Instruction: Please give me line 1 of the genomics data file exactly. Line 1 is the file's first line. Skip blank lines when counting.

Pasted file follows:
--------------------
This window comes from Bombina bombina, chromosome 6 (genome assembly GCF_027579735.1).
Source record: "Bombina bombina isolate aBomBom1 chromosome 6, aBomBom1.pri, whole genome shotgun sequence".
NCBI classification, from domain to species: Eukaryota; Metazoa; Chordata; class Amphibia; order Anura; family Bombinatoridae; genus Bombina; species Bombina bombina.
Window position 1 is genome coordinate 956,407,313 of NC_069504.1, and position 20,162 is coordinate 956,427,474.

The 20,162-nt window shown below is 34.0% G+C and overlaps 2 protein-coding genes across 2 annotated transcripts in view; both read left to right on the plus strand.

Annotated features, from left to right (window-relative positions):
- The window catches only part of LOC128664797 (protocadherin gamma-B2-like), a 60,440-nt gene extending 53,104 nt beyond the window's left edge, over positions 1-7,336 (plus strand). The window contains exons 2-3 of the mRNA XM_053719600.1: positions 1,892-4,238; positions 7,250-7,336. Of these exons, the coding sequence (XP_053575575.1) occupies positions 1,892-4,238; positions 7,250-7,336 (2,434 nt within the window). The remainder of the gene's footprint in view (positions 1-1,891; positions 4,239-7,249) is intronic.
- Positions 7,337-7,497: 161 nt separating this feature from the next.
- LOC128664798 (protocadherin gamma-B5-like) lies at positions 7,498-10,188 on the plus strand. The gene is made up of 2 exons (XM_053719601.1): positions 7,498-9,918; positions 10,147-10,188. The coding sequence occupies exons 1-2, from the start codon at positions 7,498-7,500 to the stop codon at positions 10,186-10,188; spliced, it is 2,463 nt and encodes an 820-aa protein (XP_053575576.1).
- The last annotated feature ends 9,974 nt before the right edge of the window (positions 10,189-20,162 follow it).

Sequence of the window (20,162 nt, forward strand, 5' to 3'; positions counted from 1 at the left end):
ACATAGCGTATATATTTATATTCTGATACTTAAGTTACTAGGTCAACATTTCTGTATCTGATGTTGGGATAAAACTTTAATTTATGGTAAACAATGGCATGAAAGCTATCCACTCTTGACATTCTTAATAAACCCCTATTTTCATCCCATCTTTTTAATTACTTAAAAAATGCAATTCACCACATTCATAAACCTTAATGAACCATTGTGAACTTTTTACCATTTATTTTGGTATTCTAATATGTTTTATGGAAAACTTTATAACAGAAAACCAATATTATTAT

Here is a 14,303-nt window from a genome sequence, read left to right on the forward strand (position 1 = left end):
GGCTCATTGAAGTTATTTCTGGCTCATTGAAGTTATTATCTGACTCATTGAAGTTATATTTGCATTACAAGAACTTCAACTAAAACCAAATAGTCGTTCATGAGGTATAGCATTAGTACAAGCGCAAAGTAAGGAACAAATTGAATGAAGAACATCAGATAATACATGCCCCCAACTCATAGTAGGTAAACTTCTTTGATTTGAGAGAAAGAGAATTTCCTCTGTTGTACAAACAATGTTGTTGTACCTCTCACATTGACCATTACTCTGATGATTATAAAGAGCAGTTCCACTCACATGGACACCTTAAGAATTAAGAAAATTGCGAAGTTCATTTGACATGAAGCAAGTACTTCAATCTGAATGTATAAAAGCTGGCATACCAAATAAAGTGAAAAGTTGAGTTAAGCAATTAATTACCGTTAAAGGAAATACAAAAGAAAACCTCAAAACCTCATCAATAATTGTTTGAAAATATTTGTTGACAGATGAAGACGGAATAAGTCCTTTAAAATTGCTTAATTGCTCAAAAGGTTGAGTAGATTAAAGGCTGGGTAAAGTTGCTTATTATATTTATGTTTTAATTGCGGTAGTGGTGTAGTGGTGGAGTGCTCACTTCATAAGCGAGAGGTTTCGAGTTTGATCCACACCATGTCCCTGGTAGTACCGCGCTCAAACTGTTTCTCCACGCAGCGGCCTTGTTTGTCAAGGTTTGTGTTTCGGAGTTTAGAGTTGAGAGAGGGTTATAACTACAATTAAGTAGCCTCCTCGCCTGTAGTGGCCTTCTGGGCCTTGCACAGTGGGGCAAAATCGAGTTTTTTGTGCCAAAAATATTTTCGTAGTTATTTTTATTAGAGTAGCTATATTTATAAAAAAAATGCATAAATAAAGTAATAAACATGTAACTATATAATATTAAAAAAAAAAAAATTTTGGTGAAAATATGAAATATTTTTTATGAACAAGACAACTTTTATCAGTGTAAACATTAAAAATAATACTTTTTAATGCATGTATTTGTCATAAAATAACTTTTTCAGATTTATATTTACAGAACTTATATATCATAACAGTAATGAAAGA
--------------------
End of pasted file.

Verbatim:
This window comes from Bombina bombina, chromosome 6 (genome assembly GCF_027579735.1).